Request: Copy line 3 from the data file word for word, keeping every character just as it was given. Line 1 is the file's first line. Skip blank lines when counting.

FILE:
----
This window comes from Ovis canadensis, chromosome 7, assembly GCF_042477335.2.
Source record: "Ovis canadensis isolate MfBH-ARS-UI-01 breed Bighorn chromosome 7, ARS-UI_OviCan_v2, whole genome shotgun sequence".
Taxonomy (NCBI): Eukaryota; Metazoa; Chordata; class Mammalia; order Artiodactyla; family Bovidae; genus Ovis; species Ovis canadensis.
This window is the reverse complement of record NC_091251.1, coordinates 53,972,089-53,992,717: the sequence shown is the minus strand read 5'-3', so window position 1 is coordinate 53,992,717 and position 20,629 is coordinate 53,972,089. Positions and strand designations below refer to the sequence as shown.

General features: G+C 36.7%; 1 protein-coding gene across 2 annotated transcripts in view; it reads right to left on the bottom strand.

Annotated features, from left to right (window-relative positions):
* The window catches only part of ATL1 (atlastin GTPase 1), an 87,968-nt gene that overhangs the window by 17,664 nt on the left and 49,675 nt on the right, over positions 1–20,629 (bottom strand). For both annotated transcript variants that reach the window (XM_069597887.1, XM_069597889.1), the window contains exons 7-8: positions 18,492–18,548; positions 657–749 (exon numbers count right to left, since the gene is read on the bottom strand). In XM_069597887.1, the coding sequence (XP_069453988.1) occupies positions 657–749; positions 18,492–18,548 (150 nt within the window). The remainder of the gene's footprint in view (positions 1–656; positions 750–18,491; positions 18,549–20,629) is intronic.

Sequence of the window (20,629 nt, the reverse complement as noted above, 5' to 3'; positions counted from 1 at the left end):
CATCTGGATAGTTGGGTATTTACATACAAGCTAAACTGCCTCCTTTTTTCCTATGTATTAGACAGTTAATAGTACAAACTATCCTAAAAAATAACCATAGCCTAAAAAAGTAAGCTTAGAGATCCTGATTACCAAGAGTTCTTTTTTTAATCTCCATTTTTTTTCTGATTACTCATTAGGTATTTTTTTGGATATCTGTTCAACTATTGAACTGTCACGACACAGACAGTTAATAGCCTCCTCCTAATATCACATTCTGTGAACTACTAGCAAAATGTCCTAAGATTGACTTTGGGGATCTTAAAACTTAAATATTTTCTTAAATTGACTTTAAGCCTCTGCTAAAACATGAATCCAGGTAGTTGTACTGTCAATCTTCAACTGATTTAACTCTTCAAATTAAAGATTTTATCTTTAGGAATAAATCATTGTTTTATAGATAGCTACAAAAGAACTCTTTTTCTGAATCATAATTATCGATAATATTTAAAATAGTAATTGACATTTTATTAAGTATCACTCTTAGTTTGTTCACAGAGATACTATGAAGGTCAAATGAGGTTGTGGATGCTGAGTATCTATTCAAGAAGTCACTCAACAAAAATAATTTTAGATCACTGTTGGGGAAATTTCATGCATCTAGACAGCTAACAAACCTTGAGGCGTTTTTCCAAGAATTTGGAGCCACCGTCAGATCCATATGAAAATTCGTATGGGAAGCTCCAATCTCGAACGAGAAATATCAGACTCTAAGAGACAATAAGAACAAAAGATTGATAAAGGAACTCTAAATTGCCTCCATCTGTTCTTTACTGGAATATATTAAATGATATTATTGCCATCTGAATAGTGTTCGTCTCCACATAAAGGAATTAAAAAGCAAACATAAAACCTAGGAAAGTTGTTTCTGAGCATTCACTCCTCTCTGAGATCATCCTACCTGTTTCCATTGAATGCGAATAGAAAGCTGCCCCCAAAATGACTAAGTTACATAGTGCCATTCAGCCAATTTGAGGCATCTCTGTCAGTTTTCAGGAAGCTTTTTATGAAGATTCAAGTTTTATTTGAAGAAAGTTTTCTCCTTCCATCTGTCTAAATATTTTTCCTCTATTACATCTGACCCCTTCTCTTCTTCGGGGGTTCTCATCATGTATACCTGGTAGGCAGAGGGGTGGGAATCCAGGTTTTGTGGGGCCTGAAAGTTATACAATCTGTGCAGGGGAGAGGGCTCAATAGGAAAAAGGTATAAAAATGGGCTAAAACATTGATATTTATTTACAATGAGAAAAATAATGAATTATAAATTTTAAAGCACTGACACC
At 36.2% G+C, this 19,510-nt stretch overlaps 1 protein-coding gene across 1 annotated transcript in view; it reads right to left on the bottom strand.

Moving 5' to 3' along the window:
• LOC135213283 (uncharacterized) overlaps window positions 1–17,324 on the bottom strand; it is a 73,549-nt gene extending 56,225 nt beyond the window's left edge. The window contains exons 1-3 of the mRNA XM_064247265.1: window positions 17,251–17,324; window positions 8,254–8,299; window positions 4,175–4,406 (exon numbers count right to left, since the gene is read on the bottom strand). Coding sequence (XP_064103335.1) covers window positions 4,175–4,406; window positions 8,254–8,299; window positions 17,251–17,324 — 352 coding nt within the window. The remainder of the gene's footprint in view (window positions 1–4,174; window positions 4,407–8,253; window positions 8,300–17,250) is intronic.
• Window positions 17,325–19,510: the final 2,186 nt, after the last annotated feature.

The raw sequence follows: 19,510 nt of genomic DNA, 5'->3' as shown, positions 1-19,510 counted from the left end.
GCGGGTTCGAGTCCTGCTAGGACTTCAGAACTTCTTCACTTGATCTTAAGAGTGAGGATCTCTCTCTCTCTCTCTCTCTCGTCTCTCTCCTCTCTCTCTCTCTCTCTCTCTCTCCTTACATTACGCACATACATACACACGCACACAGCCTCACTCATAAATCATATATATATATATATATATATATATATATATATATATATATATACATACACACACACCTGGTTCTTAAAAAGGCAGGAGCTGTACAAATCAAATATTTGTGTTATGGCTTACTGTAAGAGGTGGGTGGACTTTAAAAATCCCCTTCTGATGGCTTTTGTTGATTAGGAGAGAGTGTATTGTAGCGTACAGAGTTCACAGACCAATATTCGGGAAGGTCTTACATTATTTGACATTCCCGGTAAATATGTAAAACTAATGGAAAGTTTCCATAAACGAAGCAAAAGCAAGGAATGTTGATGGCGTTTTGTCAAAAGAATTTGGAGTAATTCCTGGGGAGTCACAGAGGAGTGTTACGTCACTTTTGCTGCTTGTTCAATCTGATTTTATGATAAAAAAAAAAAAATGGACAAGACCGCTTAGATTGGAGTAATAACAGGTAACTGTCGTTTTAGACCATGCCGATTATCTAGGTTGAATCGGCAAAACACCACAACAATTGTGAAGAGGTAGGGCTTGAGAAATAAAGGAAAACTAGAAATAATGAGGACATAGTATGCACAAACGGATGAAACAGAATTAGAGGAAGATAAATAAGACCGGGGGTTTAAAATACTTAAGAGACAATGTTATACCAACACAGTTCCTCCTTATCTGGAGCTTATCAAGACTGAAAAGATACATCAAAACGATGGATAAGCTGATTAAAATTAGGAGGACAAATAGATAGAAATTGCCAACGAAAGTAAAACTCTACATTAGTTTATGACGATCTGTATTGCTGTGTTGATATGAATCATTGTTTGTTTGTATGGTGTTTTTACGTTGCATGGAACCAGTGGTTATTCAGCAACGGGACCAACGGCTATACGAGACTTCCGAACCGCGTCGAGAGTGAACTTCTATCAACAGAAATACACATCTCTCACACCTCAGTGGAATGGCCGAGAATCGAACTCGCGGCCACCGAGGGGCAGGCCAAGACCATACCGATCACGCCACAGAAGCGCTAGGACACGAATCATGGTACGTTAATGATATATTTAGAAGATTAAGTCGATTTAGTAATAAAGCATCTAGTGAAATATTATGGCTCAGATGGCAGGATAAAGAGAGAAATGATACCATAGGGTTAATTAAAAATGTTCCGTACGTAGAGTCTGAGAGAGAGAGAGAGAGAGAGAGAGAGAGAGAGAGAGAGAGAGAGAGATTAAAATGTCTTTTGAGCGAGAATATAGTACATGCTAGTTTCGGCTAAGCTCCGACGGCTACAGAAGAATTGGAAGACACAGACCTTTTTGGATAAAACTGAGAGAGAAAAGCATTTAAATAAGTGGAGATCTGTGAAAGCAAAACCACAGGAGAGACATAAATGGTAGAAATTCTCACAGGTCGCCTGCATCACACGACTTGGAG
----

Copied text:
Taxonomy (NCBI): Eukaryota; Metazoa; Chordata; class Mammalia; order Artiodactyla; family Bovidae; genus Ovis; species Ovis canadensis.